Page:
Church Argues for New Trial or Dismissal in Priest Sex Abuse Case

By Jim Collar
The Post-Crescent
July 17, 2012|topnews|text|FRONTPAGE

Todd Merryfield (center) listens Tuesday in Appleton during a post-verdict motion hearing in Outagamie County Judge Nancy Krueger's courtroom on the Catholic Diocese's challenge to the $700,000 award given to brothers Todd and Troy Merryfield.

[with video]

APPLETON A judge could rule as soon as today on whether to order a retrial in the civil fraud verdict against the Roman Catholic Diocese of Green Bay, which claims a juror was biased against the church.

Outagamie County Judge Nancy Krueger heard a variety of arguments Tuesday from the diocese as it tries to overturn a $700,000 jury award given in May to two childhood victims of clergy sexual abuse. Brothers Todd and Troy Merryfield filed the lawsuit in 2008.

A jury deliberated for about five hours in May before returning a verdict in the Merryfields' favor. The diocese is asking for the civil fraud case to be dismissed, the jury's findings to be overturned or a new trial.

Krueger told attorneys she planned to rule on the bias issue in the next two days. She didn't set a timetable for rulings on the remaining diocesan arguments.

The brothers claimed the diocese knew the Rev. John Feeney had a history of sexual misconduct when it installed him as a priest at Freedom's St. Nicholas Church and falsely portrayed him as safe even though church officials knew he was a danger to children.

The brothers, then 12 and 14, were molested by Feeney in 1978.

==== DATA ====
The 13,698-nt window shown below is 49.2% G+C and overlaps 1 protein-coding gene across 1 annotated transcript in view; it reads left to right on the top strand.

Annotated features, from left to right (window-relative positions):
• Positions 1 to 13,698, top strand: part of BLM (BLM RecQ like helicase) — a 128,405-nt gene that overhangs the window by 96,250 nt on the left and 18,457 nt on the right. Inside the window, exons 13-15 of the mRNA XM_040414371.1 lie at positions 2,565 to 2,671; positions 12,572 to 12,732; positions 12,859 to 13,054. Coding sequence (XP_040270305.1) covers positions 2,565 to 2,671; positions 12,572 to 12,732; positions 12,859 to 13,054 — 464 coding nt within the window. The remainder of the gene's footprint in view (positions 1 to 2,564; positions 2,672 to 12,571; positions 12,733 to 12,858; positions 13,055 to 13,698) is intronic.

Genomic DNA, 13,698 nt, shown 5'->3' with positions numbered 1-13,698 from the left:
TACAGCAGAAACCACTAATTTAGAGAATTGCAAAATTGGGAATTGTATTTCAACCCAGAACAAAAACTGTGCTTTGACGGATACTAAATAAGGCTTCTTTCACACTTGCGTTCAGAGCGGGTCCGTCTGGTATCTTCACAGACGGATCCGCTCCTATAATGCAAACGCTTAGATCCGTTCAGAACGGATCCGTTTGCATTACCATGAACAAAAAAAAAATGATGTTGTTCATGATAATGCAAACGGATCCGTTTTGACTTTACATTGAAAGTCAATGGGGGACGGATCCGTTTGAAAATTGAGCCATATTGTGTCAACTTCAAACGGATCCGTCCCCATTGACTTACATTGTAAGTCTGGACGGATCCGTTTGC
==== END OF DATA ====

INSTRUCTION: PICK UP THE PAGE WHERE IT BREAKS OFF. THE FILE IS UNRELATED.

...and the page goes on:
Patrick Brennan, attorney for the diocese, said a retrial is necessary after some jurors who heard the case brought their concerns to the court about what they perceived as bias by another juror.

The juror mentioned to peers that a family member had attended St. Therese School in Appleton during the period Feeney was assigned to the church. She questioned whether he could have been a victim of abuse. The juror was also friends with a cousin of the Merryfields' mother.

"The jurors were astounded, dismayed, by what they heard," Brennan said.

Krueger and attorneys representing both sides questioned the juror last month. Brennan said comments she made during the interview, including, "I should have just shut my mouth," demonstrated her bias.

Brennan said the juror "had a past that she didn't want to disclose." He said an alternate juror could have been used if the woman had brought her concerns to Krueger's attention.

John Peterson, an attorney for the brothers, disagreed. He said the juror has no information to suggest her relative was a victim of Feeney. Peterson said the juror didn't believe she had a conflict of interest and said she could serve in a fair and unbiased manner.

"We always have to rely on the word of the jurors when it comes to the question of bias," Peterson said.

Because proving fraud required the brothers to show Feeney molested others before they were assaulted, Krueger asked Peterson whether the juror's memories dating back to the 1950s could have influenced her findings. Peterson replied that the juror didn't think it interfered with her judgment.

The diocese also argues the jury's award was excessive. Its attorneys say the brothers failed to present sufficient evidence to support the jury's verdict. They also argue the court is constitutionally barred from reading any meaning into Feeney's assignment to a pastoral role.

Additionally, the diocese is asking Krueger to toss the case, claiming unreasonable delays in filing the case left it unable to defend itself due to the deaths of key witnesses.

Brennan and Deacon Timothy Reilly declined comment following the hearing.

Troy Merryfield, a Virginia resident, didn't attend Tuesday's hearing.

Todd Merryfield expressed frustration.

"The jury agreed with us and (church officials are) showing their true colors today," he said. "They have no intention of taking responsibility."

The Merryfields declined to seek punitive damages after winning the fraud verdict, saying the case was about exposing the truth, not money.



Any original material on these pages is copyright 2004. Reproduce freely with attribution.